Just War: Authority, Tradition, and Practice
The editors of this work state in the preface that Just War: Authority, Tradition, and Practice is the result of an interdisciplinary workshop sponsored by the US Institute of Peace, Washington, DC, during August 2010. The origin of the work is important as is the frequent reference to President Obama’s Nobel Peace Prize acceptance speech given in 2009.
It is particularly interesting that the contributors to this volume focus on the statement “And it will require us to think in new ways about the notions of just war and the imperatives of just peace.”
Unfortunately, however, they contradict the president’s words, for he was not speaking about extending the notion of “proper authority” for waging war to every Tom, Dick, and Harry who had political, religious, or charismatic influence over a group of people, rather he was referring to human institutions such as the United Nations or regional organizations like NATO, the African Union, etc. Thus the focus of this book makes reading it rather perplexing.
In the first paragraph of the introduction Lang and O’Driscoll mention that the modern interpretations of the Just War Tradition are organized around jus ad bellum and jus in bello. Interestingly they attach an end note stating the some people contend that there is a third leg to the tradition called jus post bellum but it is not well accepted. Augustine and Aquinas implied it. Vitoria and Vattel discussed it in some detail. Machiavelli, Burke, and Locke all endorsed it. Alfred practiced it after he defeated Guthram. And we all should have learned the importance of it after WWII. So why is the third pillar still ignored by all too many scholars and liberal theorists?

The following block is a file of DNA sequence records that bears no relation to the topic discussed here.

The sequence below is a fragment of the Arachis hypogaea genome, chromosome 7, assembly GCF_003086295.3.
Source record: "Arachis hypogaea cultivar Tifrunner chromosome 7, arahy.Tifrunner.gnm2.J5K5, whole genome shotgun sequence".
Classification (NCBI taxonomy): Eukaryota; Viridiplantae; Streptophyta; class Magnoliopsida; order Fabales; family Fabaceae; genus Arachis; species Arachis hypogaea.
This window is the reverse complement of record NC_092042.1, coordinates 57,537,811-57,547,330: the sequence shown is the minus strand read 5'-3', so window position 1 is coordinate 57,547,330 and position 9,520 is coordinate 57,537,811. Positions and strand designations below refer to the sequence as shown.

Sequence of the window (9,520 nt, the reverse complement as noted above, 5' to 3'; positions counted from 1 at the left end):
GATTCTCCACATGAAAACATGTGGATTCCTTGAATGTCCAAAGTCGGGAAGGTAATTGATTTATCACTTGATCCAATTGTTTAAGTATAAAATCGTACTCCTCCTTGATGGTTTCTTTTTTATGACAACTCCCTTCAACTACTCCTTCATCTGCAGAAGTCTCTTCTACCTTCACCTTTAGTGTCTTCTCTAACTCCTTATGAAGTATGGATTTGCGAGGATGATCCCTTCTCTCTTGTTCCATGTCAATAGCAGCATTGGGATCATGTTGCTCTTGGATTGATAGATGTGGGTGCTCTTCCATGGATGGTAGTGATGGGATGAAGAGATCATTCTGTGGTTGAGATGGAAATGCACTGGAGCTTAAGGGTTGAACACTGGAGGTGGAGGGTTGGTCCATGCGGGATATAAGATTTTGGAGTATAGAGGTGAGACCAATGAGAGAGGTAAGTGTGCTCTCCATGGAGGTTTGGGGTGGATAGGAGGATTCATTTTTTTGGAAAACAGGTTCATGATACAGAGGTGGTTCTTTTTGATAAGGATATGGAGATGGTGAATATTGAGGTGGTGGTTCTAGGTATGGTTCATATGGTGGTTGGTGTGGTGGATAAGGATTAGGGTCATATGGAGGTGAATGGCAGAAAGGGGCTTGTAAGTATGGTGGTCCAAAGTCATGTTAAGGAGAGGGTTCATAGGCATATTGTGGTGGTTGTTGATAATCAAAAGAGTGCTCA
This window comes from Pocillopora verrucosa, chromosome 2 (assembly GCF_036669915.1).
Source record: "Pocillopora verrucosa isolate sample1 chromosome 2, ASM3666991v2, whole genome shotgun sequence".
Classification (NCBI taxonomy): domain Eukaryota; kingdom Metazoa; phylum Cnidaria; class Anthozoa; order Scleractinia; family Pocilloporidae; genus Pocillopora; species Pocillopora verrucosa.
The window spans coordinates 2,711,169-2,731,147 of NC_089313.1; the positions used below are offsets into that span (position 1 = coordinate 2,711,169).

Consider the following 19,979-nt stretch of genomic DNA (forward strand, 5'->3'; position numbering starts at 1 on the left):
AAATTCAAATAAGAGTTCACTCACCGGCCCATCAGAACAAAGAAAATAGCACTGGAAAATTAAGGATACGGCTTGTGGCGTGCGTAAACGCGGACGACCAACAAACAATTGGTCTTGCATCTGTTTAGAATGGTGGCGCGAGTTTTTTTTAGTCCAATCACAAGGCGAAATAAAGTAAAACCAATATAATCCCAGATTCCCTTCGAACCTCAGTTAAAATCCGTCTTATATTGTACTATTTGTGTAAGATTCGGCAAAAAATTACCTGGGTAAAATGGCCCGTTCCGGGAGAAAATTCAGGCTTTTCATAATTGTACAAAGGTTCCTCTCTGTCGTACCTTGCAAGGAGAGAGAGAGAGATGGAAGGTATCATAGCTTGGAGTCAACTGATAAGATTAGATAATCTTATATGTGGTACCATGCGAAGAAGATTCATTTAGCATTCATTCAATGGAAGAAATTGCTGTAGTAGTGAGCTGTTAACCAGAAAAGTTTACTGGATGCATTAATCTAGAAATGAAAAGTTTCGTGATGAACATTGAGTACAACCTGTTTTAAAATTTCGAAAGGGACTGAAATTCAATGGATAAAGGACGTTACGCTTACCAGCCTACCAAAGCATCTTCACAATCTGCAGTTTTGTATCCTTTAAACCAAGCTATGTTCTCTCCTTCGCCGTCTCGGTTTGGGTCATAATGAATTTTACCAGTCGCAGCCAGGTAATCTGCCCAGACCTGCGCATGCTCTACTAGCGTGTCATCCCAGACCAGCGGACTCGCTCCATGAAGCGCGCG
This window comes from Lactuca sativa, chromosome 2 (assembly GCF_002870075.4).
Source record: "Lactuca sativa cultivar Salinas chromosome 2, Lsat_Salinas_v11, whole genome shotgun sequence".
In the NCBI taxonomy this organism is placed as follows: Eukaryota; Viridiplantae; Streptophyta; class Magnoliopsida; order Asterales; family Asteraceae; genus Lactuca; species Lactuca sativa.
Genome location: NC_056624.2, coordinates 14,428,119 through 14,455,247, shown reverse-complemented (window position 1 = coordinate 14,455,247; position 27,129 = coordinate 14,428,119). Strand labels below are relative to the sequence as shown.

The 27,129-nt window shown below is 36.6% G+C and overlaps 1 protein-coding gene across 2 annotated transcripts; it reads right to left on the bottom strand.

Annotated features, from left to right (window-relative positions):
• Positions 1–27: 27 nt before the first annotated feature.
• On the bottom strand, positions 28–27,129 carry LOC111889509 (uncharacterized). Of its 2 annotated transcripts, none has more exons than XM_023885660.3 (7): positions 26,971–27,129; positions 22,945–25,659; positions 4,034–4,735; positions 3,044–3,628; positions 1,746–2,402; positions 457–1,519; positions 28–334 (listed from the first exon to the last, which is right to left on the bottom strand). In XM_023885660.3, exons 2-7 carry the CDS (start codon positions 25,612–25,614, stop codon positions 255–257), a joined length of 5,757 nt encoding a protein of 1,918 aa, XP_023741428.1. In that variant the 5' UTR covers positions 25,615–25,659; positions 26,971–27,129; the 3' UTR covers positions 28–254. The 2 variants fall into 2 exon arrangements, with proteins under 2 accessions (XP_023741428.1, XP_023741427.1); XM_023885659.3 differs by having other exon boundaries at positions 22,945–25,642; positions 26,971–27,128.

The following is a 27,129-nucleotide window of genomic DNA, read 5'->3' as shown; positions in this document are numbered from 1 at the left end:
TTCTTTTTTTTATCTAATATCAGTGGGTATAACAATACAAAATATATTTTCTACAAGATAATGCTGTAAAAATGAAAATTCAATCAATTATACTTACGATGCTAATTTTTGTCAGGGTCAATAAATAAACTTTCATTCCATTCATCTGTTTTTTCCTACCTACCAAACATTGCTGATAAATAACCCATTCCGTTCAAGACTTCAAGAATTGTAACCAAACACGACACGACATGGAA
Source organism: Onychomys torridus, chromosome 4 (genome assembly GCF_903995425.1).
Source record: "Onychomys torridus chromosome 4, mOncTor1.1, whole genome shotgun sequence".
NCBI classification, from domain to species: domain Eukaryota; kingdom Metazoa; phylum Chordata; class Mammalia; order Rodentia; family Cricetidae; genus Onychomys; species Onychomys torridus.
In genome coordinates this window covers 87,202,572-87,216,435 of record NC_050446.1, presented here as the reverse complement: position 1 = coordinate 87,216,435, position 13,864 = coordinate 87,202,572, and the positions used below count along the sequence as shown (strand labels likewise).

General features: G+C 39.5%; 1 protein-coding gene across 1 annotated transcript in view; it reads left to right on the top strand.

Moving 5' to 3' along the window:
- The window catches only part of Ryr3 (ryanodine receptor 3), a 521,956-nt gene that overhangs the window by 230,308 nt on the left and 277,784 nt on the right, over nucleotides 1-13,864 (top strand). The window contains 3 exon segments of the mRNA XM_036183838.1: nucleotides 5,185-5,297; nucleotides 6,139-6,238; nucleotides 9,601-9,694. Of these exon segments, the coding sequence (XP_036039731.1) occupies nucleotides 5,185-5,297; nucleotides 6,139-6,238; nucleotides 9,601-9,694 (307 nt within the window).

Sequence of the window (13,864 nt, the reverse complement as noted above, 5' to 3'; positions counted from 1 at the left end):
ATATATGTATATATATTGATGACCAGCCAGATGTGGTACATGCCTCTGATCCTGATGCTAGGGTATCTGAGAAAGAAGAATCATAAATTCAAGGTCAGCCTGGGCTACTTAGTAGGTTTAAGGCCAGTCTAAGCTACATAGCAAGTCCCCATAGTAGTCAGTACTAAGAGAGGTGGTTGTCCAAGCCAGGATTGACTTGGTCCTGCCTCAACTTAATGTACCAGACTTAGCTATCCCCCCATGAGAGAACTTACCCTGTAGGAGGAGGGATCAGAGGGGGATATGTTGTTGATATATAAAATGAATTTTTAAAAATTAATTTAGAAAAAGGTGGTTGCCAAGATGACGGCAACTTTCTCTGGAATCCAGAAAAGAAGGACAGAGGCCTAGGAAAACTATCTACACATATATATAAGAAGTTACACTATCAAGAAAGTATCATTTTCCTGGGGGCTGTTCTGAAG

Those portions of the book in which the writers discuss the question as to who has the legitimate right to authorize the going to war is reminiscent of medieval monks sequestered in their monastery arguing how many angels can sit on the head of a pin. The arguments range from only the sovereign, to just about anyone to only the United Nations. Perhaps Chris Brown gets it right in his chapter, which is an interesting read.
Brown discusses the arguments of Richard Harris, the Bishop of Oxford, and Rowan Williams, who would later become the Archbishop of Canterbury, concerning the legitimacy of the First Gulf War to eject Iraq from Kuwait. Harris was for it while Williams was not. Brown’s comments about the two positions were most interesting and thought provoking. He posited that “proper authority” might rest neither with the sovereign state nor the United Nations, but rather with international public opinion. In a sense John Williams in his chapter “Not in My Name” suggests that in liberal “democracies” perhaps the people should be the proper authority; let’s take a vote!